Gangster Hyland has €50,000 seized - 13 years after his murder
Even death cannot prevent a target of the Criminal Assets Bureau from being stripped of his assets.
Major Dublin gangland boss Martin 'Marlo' Hyland was shot dead by former associates at a relative's house in the capital in December 2006.
But a bid by the CAB to confiscate more than €50,000 the gangster had stored away in two bank accounts continued long after his murder.
The bureau's efforts came to an end in the High Court last October when it was granted an order under section 4 of the Proceeds of Crime Act forfeiting the cash and giving the go-ahead for CAB to hand over the money to State coffers.
But details of the court decision were not revealed until now.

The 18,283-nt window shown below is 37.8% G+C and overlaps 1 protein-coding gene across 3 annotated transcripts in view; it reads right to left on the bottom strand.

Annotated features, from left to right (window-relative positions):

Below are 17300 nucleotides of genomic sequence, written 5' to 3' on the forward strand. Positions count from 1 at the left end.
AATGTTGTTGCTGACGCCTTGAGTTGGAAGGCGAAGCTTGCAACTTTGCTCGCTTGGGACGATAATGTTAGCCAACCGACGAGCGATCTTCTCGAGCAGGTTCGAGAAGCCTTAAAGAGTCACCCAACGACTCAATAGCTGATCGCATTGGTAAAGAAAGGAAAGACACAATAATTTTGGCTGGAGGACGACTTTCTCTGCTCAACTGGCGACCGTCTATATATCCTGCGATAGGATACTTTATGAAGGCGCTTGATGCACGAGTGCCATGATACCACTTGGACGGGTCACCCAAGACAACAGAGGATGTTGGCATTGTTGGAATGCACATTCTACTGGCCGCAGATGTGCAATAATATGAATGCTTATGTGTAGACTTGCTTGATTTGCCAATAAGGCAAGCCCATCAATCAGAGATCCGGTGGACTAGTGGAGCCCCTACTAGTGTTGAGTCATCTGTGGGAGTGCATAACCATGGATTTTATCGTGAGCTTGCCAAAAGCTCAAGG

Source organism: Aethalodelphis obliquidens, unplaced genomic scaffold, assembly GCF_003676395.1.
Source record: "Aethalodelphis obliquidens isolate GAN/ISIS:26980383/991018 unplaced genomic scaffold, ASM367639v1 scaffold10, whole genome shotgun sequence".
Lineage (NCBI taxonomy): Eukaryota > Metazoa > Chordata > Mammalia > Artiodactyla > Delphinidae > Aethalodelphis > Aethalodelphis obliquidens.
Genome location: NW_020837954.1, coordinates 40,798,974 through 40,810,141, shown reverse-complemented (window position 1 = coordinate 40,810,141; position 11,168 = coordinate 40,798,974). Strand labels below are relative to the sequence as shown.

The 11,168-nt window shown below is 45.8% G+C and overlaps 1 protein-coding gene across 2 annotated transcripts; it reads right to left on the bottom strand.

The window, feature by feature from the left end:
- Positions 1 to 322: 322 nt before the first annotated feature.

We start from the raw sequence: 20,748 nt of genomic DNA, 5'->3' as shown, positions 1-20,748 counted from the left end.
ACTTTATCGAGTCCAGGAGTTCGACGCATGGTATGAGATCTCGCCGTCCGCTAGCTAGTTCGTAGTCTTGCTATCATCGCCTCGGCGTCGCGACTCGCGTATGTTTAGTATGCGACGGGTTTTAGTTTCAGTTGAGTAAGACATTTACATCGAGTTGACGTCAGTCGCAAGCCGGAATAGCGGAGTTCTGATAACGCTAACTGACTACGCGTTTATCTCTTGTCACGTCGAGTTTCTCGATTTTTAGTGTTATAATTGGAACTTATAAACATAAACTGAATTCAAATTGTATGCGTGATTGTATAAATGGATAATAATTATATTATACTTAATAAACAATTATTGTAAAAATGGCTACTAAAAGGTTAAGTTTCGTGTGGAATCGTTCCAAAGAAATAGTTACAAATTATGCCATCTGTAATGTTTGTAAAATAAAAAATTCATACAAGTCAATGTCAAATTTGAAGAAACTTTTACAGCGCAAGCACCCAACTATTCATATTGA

The money had been frozen more than seven years earlier after a CAB investigation uncovered a sum of €32,000 in one bank account and €20,000 in another.
It was the last in a series of successful CAB cases against the slain gangland boss.
After pursuing Hyland's profits from drug trafficking and armed robberies over two-and-a-half years, CAB won High Court approval in 2010 to seize almost €220,000 in cash and a property portfolio.
Hyland was murdered by some of his associates in a Finglas house where an innocent apprentice plumber, Anthony Campbell, who had been called to the home to mend a leaky radiator, was also shot dead during the attack to prevent him identifying Hyland's killers.
It followed a number of strikes against his gang by the Garda's organised crime and national drug units.
He was the prime target of Operation Oak, which was set up in September 2005 to focus on Hyland and his gang members.
It resulted in the seizure of a major haul of 30kg of heroin with a street value of €8m, 35kg of cocaine worth €2.5m, and 1.4 tonnes of cannabis, worth €10m.